That, at the expiry of the five hours provided for the consideration of the report stage and at the expiry of the five hours provided for the third reading stage of the said bill, any proceedings before the House shall be interrupted, if required for the purpose of this order, and, in turn, every question necessary for the disposal of the said stages of the bill shall be put forthwith and successively, without further debate or amendment.

Bill C-49—Time Allocation Motion
Canadian Museum of History Act
Government Orders

June 17th, 2013 / 3:25 p.m.
See context

NDP

Mike Sullivan York South—Weston, ON

Mr. Speaker, I appreciate this opportunity to speak. I have lost count now as to the number of closure motions the government has put forward to limit debate, but it is clear the members opposite have virtually no regard for what parliamentary democracy is all about. We are now rushing through debate and consideration of every bill that comes before the House. Yet, when it comes to the democratic process itself, the government has failed to provide the bill that it has promised for I do not know how many months on reforming the democratic system to allow Elections Canada to have more oversight over spending and how elections themselves are conducted.

The government is only interested in pursuing its agenda in a rapid-fire way, in a way that undermines the very ability of Parliament to study and debate matters, while at the same time refusing to put forward the changes to the elections process that it has promised over and over again. We are at the point where we honestly do not believe the legislation will ever come forward.

Could the government tell us when the reforms to the elections process will be coming?

Bill C-49—Time Allocation Motion
Canadian Museum of History Act
Government Orders

June 17th, 2013 / 3:25 p.m.
See context

Port Moody—Westwood—Port Coquitlam
B.C.

Conservative

James Moore Minister of Canadian Heritage and Official Languages

Mr. Speaker, very clearly the actions that were taken to move forward with Bill C-49 could not have had better testimony than the intervention from the member opposite. Even in this context of a 30-minute question and answer period, he wants to talk about another bill. He does not even want to talk about this legislation.

We are very pleased to have this legislation move forward. It is what we promised to do. On October 12, we tabled Bill C-49, the legislation to create the new Canadian museum of history. Now, more than eight months later, we have had time to debate and discuss this matter. We have had it through all stages of Parliament. We had a thorough conversation about this at the legislative committee process. Amendments were considered and debated. Witnesses have come forward. This has been debated in the media widely.

This legislation has had thorough discussion and debate. We are pleased to see it now move forward so we can have a new Canadian museum of history that will serve all Canadians for generations to come.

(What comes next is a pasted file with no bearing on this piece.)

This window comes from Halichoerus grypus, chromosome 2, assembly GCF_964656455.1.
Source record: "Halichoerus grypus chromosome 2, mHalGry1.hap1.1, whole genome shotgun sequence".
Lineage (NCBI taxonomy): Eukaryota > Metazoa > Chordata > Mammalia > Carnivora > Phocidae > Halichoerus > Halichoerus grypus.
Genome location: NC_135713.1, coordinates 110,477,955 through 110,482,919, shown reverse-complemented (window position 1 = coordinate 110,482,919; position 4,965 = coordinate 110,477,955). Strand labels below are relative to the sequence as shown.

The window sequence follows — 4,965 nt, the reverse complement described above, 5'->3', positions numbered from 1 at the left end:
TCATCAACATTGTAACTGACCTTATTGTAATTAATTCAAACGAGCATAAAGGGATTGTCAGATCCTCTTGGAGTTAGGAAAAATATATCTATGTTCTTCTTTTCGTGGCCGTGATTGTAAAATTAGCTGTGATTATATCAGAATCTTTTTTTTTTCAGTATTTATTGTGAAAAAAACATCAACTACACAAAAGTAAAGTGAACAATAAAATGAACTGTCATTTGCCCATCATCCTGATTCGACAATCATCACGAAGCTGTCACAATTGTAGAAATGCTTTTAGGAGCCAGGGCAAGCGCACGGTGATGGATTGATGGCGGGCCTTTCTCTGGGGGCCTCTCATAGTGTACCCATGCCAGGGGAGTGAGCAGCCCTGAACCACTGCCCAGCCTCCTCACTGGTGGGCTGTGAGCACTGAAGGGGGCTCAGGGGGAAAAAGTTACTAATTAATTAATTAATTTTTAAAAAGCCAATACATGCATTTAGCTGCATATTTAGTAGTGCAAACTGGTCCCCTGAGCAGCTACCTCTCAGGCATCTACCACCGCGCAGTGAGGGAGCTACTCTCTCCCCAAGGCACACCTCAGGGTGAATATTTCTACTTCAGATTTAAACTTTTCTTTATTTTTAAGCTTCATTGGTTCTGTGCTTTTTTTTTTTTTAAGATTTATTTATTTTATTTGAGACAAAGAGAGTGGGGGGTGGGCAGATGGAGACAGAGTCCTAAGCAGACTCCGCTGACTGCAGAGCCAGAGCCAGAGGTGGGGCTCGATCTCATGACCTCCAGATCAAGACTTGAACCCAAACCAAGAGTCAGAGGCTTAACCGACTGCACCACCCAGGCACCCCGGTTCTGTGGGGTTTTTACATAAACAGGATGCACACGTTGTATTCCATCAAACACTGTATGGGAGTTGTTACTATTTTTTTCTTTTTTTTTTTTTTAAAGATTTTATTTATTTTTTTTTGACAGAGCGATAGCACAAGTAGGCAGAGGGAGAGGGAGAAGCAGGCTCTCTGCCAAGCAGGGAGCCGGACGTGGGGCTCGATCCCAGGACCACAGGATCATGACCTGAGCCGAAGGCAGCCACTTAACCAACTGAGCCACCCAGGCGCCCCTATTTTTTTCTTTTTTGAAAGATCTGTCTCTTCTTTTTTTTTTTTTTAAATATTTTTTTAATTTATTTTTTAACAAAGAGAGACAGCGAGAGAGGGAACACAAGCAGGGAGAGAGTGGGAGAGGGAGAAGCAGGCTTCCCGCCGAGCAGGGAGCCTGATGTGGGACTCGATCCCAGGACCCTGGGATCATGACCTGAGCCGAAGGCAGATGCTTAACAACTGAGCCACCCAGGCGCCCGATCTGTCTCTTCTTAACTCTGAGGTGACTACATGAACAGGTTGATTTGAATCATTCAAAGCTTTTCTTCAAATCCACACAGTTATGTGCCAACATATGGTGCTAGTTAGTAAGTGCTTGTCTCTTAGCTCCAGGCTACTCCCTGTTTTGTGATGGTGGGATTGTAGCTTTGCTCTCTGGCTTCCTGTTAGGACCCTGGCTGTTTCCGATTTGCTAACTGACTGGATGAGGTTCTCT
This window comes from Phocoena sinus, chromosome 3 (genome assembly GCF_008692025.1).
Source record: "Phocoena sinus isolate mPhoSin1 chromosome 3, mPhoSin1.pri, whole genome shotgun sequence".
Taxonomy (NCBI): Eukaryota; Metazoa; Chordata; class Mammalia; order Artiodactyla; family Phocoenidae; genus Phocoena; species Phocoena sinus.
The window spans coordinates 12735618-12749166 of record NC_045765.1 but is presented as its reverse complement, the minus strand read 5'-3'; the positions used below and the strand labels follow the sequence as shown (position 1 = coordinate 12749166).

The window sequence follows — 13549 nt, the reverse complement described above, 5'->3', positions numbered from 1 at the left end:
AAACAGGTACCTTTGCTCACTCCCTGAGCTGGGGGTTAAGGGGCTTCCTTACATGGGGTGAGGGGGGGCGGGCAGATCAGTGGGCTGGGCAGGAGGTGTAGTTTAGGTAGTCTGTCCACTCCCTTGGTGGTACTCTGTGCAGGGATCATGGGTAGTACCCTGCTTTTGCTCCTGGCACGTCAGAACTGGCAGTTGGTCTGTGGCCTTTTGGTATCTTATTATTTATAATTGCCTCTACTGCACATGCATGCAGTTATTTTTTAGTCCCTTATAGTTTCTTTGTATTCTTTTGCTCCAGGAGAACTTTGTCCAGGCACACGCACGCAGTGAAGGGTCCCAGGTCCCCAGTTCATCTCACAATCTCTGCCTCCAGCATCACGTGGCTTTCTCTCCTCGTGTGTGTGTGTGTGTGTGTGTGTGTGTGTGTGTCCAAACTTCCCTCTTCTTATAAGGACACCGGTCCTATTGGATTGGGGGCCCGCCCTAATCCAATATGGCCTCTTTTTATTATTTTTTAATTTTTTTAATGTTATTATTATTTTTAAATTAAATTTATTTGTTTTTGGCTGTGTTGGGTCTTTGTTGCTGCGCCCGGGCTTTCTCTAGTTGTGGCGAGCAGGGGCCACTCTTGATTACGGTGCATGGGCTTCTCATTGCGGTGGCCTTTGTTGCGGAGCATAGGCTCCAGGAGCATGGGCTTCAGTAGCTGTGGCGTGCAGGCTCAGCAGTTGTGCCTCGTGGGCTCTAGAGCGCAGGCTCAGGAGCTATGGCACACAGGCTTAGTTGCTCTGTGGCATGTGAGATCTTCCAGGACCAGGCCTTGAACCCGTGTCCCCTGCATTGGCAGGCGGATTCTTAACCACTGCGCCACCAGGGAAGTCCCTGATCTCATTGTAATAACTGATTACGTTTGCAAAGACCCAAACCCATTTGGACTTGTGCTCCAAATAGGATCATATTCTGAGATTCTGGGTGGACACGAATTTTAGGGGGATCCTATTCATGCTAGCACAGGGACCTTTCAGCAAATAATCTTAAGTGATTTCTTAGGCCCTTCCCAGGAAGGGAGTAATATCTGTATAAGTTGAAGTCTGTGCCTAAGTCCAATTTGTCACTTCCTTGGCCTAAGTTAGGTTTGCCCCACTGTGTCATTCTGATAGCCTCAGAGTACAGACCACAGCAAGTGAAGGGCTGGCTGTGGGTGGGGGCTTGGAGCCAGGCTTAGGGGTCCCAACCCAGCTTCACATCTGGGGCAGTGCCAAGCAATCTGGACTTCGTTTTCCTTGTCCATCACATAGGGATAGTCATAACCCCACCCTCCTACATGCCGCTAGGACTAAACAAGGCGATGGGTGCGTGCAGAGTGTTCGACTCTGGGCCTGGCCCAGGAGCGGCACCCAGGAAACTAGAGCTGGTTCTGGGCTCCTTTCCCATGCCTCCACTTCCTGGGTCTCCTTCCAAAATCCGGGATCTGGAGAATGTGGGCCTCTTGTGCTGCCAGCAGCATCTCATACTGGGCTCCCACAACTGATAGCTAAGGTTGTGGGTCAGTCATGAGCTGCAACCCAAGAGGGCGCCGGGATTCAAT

Bill C-49—Time Allocation Motion
Canadian Museum of History Act
Government Orders

June 17th, 2013 / 3:30 p.m.
See context

NDP

Sadia Groguhé Saint-Lambert, QC

Indeed, it might be today.

We feel that this is a major challenge to our democracy. Whether we are here in the House or at committee, when a time allocation motion is moved, it challenges our democracy, which is taking a beating. At least, that is what the official opposition and Canadians think.

We are once again being gagged by a government exerting unacceptable but continual control over us. We, as parliamentarians from the government side or from the official opposition, are here to do our work, to represent Canadians and, above all, to debate the issues that are important to them.

Canadians across the country are not the only ones who feel this way. People around the world are taking note of this. We are really concerned and frustrated that another gag order is being imposed with regard to this bill.

Bill C-49—Time Allocation Motion
Canadian Museum of History Act
Government Orders

June 17th, 2013 / 3:30 p.m.
See context

Conservative

James Moore Port Moody—Westwood—Port Coquitlam, BC

Mr. Speaker, I would just like to tell my colleague that we are extremely proud of this bill and of our government's new initiative to better support our knowledge of Canada's history in every region of the country.

Marie Lalonde, Executive Director of the Ontario Museum Association, supports this bill. She also supports the process to encourage MPs to vote for and pass this bill before Canada's 150th birthday in 2017. Ms. Lalonde stated that:

[I]n partnership with this new museum, local museums will be able to offer their visitors distinctive exhibits and initiatives that would otherwise not be available.

In addition, Yves Fortier, a member of the Historica-Dominion Institute's board of directors, said that, “the Historica-Dominion Institute enthusiastically supports the creation of the Canadian Museum of History”.

We are very proud of our process because we worked with members of the opposition prior to introducing the bill. We launched respectful discussions in the House. In addition, a great deal of input was heard in committee.